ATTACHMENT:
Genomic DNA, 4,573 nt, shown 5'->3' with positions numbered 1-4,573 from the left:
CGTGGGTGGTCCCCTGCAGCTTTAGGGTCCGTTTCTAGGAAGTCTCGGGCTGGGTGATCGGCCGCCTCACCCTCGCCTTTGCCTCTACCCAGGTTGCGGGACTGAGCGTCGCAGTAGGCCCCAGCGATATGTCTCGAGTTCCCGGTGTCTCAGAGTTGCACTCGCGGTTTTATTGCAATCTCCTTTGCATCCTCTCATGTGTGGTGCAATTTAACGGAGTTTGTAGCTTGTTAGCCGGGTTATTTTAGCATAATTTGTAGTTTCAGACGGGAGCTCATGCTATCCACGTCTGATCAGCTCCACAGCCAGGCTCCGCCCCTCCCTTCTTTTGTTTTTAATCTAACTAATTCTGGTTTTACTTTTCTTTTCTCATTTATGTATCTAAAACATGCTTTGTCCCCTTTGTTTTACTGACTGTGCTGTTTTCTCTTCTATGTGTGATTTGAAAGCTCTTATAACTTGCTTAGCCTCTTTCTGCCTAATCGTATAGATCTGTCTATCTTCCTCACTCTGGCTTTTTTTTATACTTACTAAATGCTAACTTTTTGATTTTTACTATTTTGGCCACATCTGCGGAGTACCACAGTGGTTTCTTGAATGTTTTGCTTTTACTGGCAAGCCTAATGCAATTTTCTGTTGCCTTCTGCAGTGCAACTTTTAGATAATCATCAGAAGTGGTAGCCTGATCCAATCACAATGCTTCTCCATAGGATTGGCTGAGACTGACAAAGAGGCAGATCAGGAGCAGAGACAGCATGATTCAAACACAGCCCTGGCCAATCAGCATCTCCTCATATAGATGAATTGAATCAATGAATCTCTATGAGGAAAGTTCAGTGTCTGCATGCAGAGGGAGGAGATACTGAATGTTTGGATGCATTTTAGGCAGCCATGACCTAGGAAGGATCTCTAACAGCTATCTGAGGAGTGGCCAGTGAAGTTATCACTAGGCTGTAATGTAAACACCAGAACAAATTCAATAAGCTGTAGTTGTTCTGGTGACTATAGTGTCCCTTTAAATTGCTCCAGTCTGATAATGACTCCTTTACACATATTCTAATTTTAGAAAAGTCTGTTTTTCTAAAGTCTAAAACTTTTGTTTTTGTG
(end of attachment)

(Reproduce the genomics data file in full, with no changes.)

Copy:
Genomic DNA, 4,573 nt, shown 5'->3' with positions numbered 1-4,573 from the left:
CGTGGGTGGTCCCCTGCAGCTTTAGGGTCCGTTTCTAGGAAGTCTCGGGCTGGGTGATCGGCCGCCTCACCCTCGCCTTTGCCTCTACCCAGGTTGCGGGACTGAGCGTCGCAGTAGGCCCCAGCGATATGTCTCGAGTTCCCGGTGTCTCAGAGTTGCACTCGCGGTTTTATTGCAATCTCCTTTGCATCCTCTCATGTGTGGTGCAATTTAACGGAGTTTGTAGCTTGTTAGCCGGGTTATTTTAGCATAATTTGTAGTTTCAGACGGGAGCTCATGCTATCCACGTCTGATCAGCTCCACAGCCAGGCTCCGCCCCTCCCTTCTTTTGTTTTTAATCTAACTAATTCTGGTTTTACTTTTCTTTTCTCATTTATGTATCTAAAACATGCTTTGTCCCCTTTGTTTTACTGACTGTGCTGTTTTCTCTTCTATGTGTGATTTGAAAGCTCTTATAACTTGCTTAGCCTCTTTCTGCCTAATCGTATAGATCTGTCTATCTTCCTCACTCTGGCTTTTTTTTATACTTACTAAATGCTAACTTTTTGATTTTTACTATTTTGGCCACATCTGCGGAGTACCACAGTGGTTTCTTGAATGTTTTGCTTTTACTGGCAAGCCTAATGCAATTTTCTGTTGCCTTCTGCAGTGCAACTTTTAGATAATCATCAGAAGTGGTAGCCTGATCCAATCACAATGCTTCTCCATAGGATTGGCTGAGACTGACAAAGAGGCAGATCAGGAGCAGAGACAGCATGATTCAAACACAGCCCTGGCCAATCAGCATCTCCTCATATAGATGAATTGAATCAATGAATCTCTATGAGGAAAGTTCAGTGTCTGCATGCAGAGGGAGGAGATACTGAATGTTTGGATGCATTTTAGGCAGCCATGACCTAGGAAGGATCTCTAACAGCTATCTGAGGAGTGGCCAGTGAAGTTATCACTAGGCTGTAATGTAAACACCAGAACAAATTCAATAAGCTGTAGTTGTTCTGGTGACTATAGTGTCCCTTTAAATTGCTCCAGTCTGATAATGACTCCTTTACACATATTCTAATTTTAGAAAAGTCTGTTTTTCTAAAGTCTAAAACTTTTGTTTTTGTG